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Public health to set up coronavirus screening clinic in Mercier following outbreak

Jesse Thomas / Global News

The south shore municipality of Mercier will welcome a mobile coronavirus testing clinic on Thursday following an outbreak in the community of 14,500. 

Several businesses and restaurants were forced to close after employees contracted the virus. Mercier’s mayor made the request to bring testing to the community earlier this week, in an effort to slow transmission rates.

“I’m very happy to see how quickly public health responded to the city’s request,” said Mercier’s mayor Lise Michaud. “To have a walk-in clinic on our territory is really good news for our citizens.”

Read more: Coronavirus outbreak in South Shore after youth attend multiple parties, official says

The Monteregie public health agency is setting up the one-day clinic from 9:30 a.m. to 4 p.m. at the René-Tougas community centre. 

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Five businesses in Mercier were forced to close on Wednesday morning, according to the mayor and two, including the IGA and McDonald’s, were able to reopen before the end of the day. 

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So far there have been 122 cases of COVID-19 reported in Mercier, 18 more since last week. But many suspect the numbers to be higher as hundreds await testing and results.

“We have no idea for now how many people are affected on our territory, all we know if that many people were in contact with infected people and it’s exponential now,” said Michaud. “But we don’t have numbers yet.”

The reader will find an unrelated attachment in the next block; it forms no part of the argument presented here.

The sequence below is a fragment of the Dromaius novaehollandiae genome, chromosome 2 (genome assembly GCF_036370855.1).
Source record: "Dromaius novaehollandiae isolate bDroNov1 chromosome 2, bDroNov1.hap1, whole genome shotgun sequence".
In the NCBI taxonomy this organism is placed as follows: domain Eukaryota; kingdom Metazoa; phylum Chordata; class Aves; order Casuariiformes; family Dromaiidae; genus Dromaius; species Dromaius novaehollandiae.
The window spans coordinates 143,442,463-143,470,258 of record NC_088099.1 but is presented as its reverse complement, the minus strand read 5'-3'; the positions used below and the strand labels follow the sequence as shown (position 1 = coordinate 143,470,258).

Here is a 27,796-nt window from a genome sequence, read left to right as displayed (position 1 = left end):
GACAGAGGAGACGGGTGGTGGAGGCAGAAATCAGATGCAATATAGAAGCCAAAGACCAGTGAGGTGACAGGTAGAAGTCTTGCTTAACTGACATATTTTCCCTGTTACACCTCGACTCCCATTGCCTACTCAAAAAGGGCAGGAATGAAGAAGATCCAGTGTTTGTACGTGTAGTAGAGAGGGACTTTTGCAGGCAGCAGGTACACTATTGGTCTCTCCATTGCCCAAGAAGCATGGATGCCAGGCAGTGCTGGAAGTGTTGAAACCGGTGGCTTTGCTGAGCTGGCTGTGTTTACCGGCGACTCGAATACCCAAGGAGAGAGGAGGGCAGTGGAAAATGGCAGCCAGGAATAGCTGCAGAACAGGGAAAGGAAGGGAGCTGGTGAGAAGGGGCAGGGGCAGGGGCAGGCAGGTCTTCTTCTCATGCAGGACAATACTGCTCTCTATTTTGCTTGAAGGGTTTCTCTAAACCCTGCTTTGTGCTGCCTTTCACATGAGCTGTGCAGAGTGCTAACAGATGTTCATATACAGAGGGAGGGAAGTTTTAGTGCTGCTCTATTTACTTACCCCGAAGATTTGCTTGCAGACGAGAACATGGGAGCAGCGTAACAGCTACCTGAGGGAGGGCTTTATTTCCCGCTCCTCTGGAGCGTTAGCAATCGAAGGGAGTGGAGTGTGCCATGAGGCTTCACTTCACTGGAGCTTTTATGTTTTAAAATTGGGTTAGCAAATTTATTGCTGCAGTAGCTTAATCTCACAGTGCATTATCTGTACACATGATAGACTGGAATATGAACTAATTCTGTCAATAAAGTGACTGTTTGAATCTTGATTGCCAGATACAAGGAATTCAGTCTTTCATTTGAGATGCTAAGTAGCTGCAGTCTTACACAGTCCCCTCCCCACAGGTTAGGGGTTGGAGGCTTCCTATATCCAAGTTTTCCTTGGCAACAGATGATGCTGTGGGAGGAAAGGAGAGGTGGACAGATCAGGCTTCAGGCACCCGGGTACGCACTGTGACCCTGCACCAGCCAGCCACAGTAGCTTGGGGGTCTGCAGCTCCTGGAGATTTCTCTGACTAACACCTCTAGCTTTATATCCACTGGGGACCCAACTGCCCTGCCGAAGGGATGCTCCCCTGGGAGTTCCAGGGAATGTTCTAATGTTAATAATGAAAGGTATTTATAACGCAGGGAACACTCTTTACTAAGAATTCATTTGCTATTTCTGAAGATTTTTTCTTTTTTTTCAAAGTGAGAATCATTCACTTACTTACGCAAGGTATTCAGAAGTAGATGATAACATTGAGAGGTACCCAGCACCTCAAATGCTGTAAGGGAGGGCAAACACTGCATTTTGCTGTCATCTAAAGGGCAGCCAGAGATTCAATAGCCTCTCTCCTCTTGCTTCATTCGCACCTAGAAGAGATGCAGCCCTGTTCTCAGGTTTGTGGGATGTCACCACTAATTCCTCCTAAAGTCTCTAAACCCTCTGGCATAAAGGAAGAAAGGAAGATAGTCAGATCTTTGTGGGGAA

Read more: ‘We will close your venue,’ Quebec’s health minister warns bars flouting coronavirus measures

The mayor hasn’t ruled out holding more clinics in the future but her council has no plans to make masks mandatory, unless it’s imposed provincewide by public health authorities.

“In fact, we talked about it at council last night,” said Michaud. “It would be a false sense of security to say on the territory of Mercier we will make masks mandatory inside public places while in other neighbouring municipalities it’s not.”

The mayor pointed out that the outbreaks in Mercier likely came from house parties in other municipalities. Michaud insisted they’re not on a “witch-hunt” but that authorities need to continue to trace the outbreaks in order to put a stop to them.

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She said she hopes people will voluntarily wear masks, respect two-metre physical distancing and, most importantly, avoid big parties.

“I hope we’ve learned from these mistakes,” Michaud said.